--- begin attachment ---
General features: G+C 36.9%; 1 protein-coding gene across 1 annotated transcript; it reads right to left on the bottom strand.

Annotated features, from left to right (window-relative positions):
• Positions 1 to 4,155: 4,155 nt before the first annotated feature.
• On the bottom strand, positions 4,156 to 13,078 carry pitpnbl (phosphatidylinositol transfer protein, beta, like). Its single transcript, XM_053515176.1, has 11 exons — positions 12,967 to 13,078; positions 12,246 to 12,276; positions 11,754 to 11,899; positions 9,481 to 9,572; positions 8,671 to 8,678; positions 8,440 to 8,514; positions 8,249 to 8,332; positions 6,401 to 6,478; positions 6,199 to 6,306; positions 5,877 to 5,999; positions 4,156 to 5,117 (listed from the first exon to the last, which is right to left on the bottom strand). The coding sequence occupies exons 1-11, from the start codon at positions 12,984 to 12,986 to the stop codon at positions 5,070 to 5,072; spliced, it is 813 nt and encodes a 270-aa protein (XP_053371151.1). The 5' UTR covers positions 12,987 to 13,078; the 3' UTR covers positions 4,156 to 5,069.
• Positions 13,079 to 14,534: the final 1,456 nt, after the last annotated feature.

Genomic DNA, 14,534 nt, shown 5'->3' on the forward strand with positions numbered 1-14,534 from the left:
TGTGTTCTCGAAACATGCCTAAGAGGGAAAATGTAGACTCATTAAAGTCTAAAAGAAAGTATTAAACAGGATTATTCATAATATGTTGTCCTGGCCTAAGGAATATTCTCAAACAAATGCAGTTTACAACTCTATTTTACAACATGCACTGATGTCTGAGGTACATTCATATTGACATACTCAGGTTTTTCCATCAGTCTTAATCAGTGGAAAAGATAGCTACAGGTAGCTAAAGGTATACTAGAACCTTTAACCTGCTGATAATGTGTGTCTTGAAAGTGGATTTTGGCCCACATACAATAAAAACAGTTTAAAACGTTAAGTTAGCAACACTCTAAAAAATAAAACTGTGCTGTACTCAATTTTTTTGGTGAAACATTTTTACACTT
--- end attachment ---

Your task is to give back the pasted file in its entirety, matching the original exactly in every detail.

General features: G+C 36.9%; 1 protein-coding gene across 1 annotated transcript; it reads right to left on the bottom strand.

Annotated features, from left to right (window-relative positions):
• Positions 1 to 4,155: 4,155 nt before the first annotated feature.
• On the bottom strand, positions 4,156 to 13,078 carry pitpnbl (phosphatidylinositol transfer protein, beta, like). Its single transcript, XM_053515176.1, has 11 exons — positions 12,967 to 13,078; positions 12,246 to 12,276; positions 11,754 to 11,899; positions 9,481 to 9,572; positions 8,671 to 8,678; positions 8,440 to 8,514; positions 8,249 to 8,332; positions 6,401 to 6,478; positions 6,199 to 6,306; positions 5,877 to 5,999; positions 4,156 to 5,117 (listed from the first exon to the last, which is right to left on the bottom strand). The coding sequence occupies exons 1-11, from the start codon at positions 12,984 to 12,986 to the stop codon at positions 5,070 to 5,072; spliced, it is 813 nt and encodes a 270-aa protein (XP_053371151.1). The 5' UTR covers positions 12,987 to 13,078; the 3' UTR covers positions 4,156 to 5,069.
• Positions 13,079 to 14,534: the final 1,456 nt, after the last annotated feature.

Genomic DNA, 14,534 nt, shown 5'->3' on the forward strand with positions numbered 1-14,534 from the left:
TGTGTTCTCGAAACATGCCTAAGAGGGAAAATGTAGACTCATTAAAGTCTAAAAGAAAGTATTAAACAGGATTATTCATAATATGTTGTCCTGGCCTAAGGAATATTCTCAAACAAATGCAGTTTACAACTCTATTTTACAACATGCACTGATGTCTGAGGTACATTCATATTGACATACTCAGGTTTTTCCATCAGTCTTAATCAGTGGAAAAGATAGCTACAGGTAGCTAAAGGTATACTAGAACCTTTAACCTGCTGATAATGTGTGTCTTGAAAGTGGATTTTGGCCCACATACAATAAAAACAGTTTAAAACGTTAAGTTAGCAACACTCTAAAAAATAAAACTGTGCTGTACTCAATTTTTTTGGTGAAACATTTTTACACTT